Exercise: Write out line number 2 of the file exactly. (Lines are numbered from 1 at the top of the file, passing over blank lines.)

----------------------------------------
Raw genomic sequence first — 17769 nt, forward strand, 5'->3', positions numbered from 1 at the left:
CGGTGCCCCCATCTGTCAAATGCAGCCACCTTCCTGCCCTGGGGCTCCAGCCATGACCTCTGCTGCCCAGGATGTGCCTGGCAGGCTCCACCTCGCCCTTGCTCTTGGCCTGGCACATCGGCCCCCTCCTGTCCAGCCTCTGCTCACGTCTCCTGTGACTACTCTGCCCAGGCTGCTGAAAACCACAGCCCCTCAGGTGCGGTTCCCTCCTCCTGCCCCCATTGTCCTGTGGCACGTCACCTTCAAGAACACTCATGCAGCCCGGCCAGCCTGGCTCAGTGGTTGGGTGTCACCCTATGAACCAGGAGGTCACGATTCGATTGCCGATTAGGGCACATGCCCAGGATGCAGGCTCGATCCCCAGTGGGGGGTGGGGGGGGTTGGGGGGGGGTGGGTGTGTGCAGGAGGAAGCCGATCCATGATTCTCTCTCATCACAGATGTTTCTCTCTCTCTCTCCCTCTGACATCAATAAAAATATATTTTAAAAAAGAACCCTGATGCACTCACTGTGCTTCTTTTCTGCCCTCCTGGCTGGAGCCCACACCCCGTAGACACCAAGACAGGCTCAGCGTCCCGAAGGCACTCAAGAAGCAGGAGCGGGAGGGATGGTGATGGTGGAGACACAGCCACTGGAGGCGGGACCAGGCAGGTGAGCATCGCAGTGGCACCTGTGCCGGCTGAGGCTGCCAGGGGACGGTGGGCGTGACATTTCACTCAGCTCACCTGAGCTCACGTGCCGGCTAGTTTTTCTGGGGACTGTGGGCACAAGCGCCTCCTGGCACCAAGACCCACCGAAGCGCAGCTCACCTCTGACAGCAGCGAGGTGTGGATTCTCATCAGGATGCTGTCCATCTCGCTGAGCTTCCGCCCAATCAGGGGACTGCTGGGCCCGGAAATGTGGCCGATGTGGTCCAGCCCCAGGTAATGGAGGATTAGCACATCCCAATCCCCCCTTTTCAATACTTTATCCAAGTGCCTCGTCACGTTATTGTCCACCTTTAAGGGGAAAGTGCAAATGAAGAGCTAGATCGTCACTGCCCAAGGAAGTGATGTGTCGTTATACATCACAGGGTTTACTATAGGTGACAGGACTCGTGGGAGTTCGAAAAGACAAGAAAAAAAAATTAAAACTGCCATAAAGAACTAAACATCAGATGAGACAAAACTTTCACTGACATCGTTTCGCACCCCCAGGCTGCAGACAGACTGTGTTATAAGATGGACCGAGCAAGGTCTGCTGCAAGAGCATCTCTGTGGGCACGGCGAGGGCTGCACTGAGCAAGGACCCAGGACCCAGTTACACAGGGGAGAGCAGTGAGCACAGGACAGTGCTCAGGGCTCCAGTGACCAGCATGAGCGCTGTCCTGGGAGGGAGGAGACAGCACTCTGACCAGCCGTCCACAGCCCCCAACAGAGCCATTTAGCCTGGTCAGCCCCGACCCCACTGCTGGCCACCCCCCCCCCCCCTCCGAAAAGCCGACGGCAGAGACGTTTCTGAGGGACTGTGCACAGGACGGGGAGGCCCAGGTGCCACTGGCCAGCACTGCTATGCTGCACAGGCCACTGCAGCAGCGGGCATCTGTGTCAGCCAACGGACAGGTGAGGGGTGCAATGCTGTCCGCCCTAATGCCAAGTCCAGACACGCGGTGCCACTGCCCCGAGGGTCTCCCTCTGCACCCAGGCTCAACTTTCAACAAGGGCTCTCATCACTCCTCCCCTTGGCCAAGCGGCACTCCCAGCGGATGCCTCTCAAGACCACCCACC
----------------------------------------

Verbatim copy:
CGGTGCCCCCATCTGTCAAATGCAGCCACCTTCCTGCCCTGGGGCTCCAGCCATGACCTCTGCTGCCCAGGATGTGCCTGGCAGGCTCCACCTCGCCCTTGCTCTTGGCCTGGCACATCGGCCCCCTCCTGTCCAGCCTCTGCTCACGTCTCCTGTGACTACTCTGCCCAGGCTGCTGAAAACCACAGCCCCTCAGGTGCGGTTCCCTCCTCCTGCCCCCATTGTCCTGTGGCACGTCACCTTCAAGAACACTCATGCAGCCCGGCCAGCCTGGCTCAGTGGTTGGGTGTCACCCTATGAACCAGGAGGTCACGATTCGATTGCCGATTAGGGCACATGCCCAGGATGCAGGCTCGATCCCCAGTGGGGGGTGGGGGGGGTTGGGGGGGGGTGGGTGTGTGCAGGAGGAAGCCGATCCATGATTCTCTCTCATCACAGATGTTTCTCTCTCTCTCTCCCTCTGACATCAATAAAAATATATTTTAAAAAAGAACCCTGATGCACTCACTGTGCTTCTTTTCTGCCCTCCTGGCTGGAGCCCACACCCCGTAGACACCAAGACAGGCTCAGCGTCCCGAAGGCACTCAAGAAGCAGGAGCGGGAGGGATGGTGATGGTGGAGACACAGCCACTGGAGGCGGGACCAGGCAGGTGAGCATCGCAGTGGCACCTGTGCCGGCTGAGGCTGCCAGGGGACGGTGGGCGTGACATTTCACTCAGCTCACCTGAGCTCACGTGCCGGCTAGTTTTTCTGGGGACTGTGGGCACAAGCGCCTCCTGGCACCAAGACCCACCGAAGCGCAGCTCACCTCTGACAGCAGCGAGGTGTGGATTCTCATCAGGATGCTGTCCATCTCGCTGAGCTTCCGCCCAATCAGGGGACTGCTGGGCCCGGAAATGTGGCCGATGTGGTCCAGCCCCAGGTAATGGAGGATTAGCACATCCCAATCCCCCCTTTTCAATACTTTATCCAAGTGCCTCGTCACGTTATTGTCCACCTTTAAGGGGAAAGTGCAAATGAAGAGCTAGATCGTCACTGCCCAAGGAAGTGATGTGTCGTTATACATCACAGGGTTTACTATAGGTGACAGGACTCGTGGGAGTTCGAAAAGACAAGAAAAAAAAATTAAAACTGCCATAAAGAACTAAACATCAGATGAGACAAAACTTTCACTGACATCGTTTCGCACCCCCAGGCTGCAGACAGACTGTGTTATAAGATGGACCGAGCAAGGTCTGCTGCAAGAGCATCTCTGTGGGCACGGCGAGGGCTGCACTGAGCAAGGACCCAGGACCCAGTTACACAGGGGAGAGCAGTGAGCACAGGACAGTGCTCAGGGCTCCAGTGACCAGCATGAGCGCTGTCCTGGGAGGGAGGAGACAGCACTCTGACCAGCCGTCCACAGCCCCCAACAGAGCCATTTAGCCTGGTCAGCCCCGACCCCACTGCTGGCCACCCCCCCCCCCCCTCCGAAAAGCCGACGGCAGAGACGTTTCTGAGGGACTGTGCACAGGACGGGGAGGCCCAGGTGCCACTGGCCAGCACTGCTATGCTGCACAGGCCACTGCAGCAGCGGGCATCTGTGTCAGCCAACGGACAGGTGAGGGGTGCAATGCTGTCCGCCCTAATGCCAAGTCCAGACACGCGGTGCCACTGCCCCGAGGGTCTCCCTCTGCACCCAGGCTCAACTTTCAACAAGGGCTCTCATCACTCCTCCCCTTGGCCAAGCGGCACTCCCAGCGGATGCCTCTCAAGACCACCCACC